Excellent, excellent book. Deals with servanthood in the context of the cross-cultural life, but the principles relate to any context. Elmer grounds e...moreExcellent, excellent book. Deals with servanthood in the context of the cross-cultural life, but the principles relate to any context. Elmer grounds every principle of practically serving others in the nature of God and how He works in the lives of human beings. The chapters on "the servant and leadership" and "the servant and mystery" are worth the entire book themselves. I'm currently doing a chapter-by-chapter walk through on my blog because I found it such a good book.(less)
A collection of Henri Nouwen's writings arranged by two scholars of his work, this is meant to be a book that reads like interacting with a spiritual...moreA collection of Henri Nouwen's writings arranged by two scholars of his work, this is meant to be a book that reads like interacting with a spiritual director. It's classic Nouwen, pairing personal insight with theological observation. Read slowly and with a journal nearby.(less)
We read the "Children's Classic" version of this when I was a kid, so I thought I knew the basic outline of the story. Wow am I glad I went back and r...moreWe read the "Children's Classic" version of this when I was a kid, so I thought I knew the basic outline of the story. Wow am I glad I went back and read the adult version! The story is such a rich exploration of the vengeance of God, human nature, enduring hardship, and man trying to take God's place. The transformation of Edmund Dantes and his struggle with his own humanity when he prefers to see himself as an emotionless agent of God was an amazing journey. This is definitely a book I will go back to read again!(less)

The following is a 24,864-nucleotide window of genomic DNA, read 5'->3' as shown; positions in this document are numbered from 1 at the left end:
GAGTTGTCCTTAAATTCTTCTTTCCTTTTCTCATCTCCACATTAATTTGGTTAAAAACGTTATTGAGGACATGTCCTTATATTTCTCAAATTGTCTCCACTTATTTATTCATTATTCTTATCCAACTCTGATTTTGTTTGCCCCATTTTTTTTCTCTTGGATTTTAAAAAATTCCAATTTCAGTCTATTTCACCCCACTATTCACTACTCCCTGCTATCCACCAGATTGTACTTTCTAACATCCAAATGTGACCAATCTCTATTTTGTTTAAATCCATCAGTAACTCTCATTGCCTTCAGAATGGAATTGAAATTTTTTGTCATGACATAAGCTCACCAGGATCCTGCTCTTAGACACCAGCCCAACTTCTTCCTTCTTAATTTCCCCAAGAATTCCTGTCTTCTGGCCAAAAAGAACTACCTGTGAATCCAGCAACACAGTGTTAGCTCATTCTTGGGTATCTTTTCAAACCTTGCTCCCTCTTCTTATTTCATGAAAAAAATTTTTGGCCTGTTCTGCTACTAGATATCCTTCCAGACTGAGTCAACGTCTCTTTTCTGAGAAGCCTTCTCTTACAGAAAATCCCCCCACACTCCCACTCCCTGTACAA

Not quite as intricate as the first in this series, "Wolf Hall", Mantel's "Bring Up the Bodies" is no less engaging and enthralling. She says this boo...moreNot quite as intricate as the first in this series, "Wolf Hall", Mantel's "Bring Up the Bodies" is no less engaging and enthralling. She says this book can be read on its own, without reading the first in what will be a trilogy, but I don't agree. While, sure, a stand-alone retelling of the last days of Anne Boleyn, this book's delight is the deepening of the characters we came to know and love-or-hate through the first book. It seemed like Mantel took to heart some of the critiques of the first book - the character list is much reduced here and she often clarifies the "he" she is speaking of (see my review of the first book). This makes for an easier read, but not quite as time transporting. After the first book, I felt as though I'd had the opportunity to meet Cromwell, Henry VIII, Anne, and the rest of the cast of these moments of history. After her second, it seems they've become old friends. I absolutely cannot wait for the third.